The UN Special Rapporteur on Myanmar Yanghee Lee has expressed deep concern over reports that an army battalion has been flown into the country's Rakhine state to help local authorities boost security in the region.
This development, which reportedly took place on Thursday, is a cause for major concern, reads a UN press release issued in Geneva yesterday.
She said the Myanmar government must ensure that security forces exercise restraint in all circumstances and respect human rights in addressing the security situation in Rakhine.
“I am particularly reminded of the allegations of serious human rights violations which followed security force operations in the aftermath of attacks against three border guard police facilities in Maungdaw and Rathedaung in October and further clashes in November [last year].
Myanmar officers yesterday said the government had deployed a fresh batch of troops in Rakhine after a recent spate of murders, reported AFP.
They said soldiers have been sent to a mountainous area where a band of militants is actively training.
“Many battalions with hundreds of soldiers from central Myanmar were deployed to the Mayu moutain range,” a military officer told AFP, requesting anonymity.
State media also reported that the government had imposed new curfews, to be set "in necessary areas" as the army beefs up its clearance operations".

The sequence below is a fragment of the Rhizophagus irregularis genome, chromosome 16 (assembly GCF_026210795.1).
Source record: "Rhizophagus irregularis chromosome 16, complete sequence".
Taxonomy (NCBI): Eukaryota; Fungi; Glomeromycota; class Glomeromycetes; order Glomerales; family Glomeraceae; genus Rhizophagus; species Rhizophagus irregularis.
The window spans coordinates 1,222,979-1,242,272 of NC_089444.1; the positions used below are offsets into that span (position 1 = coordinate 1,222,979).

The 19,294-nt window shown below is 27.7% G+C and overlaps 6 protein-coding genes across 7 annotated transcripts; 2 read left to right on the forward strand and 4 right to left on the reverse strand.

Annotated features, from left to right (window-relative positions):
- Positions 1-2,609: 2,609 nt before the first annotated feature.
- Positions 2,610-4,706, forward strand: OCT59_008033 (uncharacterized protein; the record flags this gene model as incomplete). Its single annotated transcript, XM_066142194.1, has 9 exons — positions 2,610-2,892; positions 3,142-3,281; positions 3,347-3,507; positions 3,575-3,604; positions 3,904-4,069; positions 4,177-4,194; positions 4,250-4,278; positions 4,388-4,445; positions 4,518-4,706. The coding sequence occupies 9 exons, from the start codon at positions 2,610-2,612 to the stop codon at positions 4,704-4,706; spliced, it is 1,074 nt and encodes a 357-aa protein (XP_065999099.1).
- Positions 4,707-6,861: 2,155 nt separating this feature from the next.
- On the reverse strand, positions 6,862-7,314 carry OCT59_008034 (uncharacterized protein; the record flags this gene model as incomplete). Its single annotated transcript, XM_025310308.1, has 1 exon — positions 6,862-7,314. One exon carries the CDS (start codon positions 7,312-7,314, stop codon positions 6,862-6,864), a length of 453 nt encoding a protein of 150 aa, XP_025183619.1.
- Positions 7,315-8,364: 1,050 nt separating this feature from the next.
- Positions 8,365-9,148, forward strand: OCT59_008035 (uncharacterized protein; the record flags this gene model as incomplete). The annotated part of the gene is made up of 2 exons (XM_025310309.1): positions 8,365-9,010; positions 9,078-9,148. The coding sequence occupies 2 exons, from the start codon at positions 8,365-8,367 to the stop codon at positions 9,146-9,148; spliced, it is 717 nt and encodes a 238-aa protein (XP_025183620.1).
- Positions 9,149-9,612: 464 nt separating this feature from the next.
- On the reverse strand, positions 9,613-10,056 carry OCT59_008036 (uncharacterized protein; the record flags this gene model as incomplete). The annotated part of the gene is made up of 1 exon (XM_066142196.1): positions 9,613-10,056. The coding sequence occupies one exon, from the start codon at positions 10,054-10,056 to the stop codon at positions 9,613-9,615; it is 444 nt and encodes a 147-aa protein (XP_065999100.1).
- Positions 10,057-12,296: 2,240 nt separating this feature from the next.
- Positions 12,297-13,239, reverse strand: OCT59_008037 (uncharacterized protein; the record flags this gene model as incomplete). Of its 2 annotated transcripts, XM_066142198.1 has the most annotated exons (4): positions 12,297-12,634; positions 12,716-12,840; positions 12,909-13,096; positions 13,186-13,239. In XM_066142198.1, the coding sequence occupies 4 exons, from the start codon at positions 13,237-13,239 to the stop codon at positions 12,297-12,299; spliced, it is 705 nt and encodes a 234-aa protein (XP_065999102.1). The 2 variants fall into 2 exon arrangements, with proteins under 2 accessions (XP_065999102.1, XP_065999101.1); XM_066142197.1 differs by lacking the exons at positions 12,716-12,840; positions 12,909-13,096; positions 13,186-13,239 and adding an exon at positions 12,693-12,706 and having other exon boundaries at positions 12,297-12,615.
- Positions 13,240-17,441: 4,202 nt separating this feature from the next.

“I have noted from the summary report of the investigation commission for Maungdaw in Rakhine state, publically released last Sunday, that many allegations of human rights violations are being investigated or have been recommended for further investigation,” said Yanghee Lee.
The Presidential Commission admitted it was not able to verify many of these alleged violations or crimes including torture, rape and arson, and asked that these be properly addressed by the relevant authorities, the human rights expert added.
“There have been increasing reports of incidents affecting the local population, including the killings of six Mro villagers on August 3,” she said, adding, “I share the concern of the Myanmar government and its people regarding the safety and security of those living in Rakhine state in the light of these incidents.”
The special rapporteur acknowledged the Rakhine state's responsibility to provide security and protect people from attacks by extremists, but said this responsibility had to cover all residents, and the authorities could not afford more security to some than the others.
She reminded that the use of force must always be in line with the principles of necessity and proportionality to ensure full respect for human life. “Any measures security forces take or any operations they undertake to secure the areas concerned must be carried out in line with international human rights norms and standards,” Lee stressed.
Special rapporteurs and independent experts are appointed by the Geneva-based United Nations Human Rights Council to examine and report back on a specific human rights theme or a country situation. The positions are honorary and the experts are not UN staff.
Rakhine has been gripped by violence since October last year when militants attacked police posts, sparking a bloody military crackdown that the UN believes may amount to ethnic cleansing of the Muslim minority Rohingya.
More than 70,000 Rohingya villagers fled across the border to Bangladesh, carrying with them stories of systematic rape, murder and arson at the hands of soldiers.
The major part of the military campaign ended several months ago, but fear continues to stalk the region amid sporadic bouts of violence.
Buddhist-majority Myanmar has long faced criticism for its treatment of the more than one million Rohingya, who are denied citizenship and struggle to access basic services.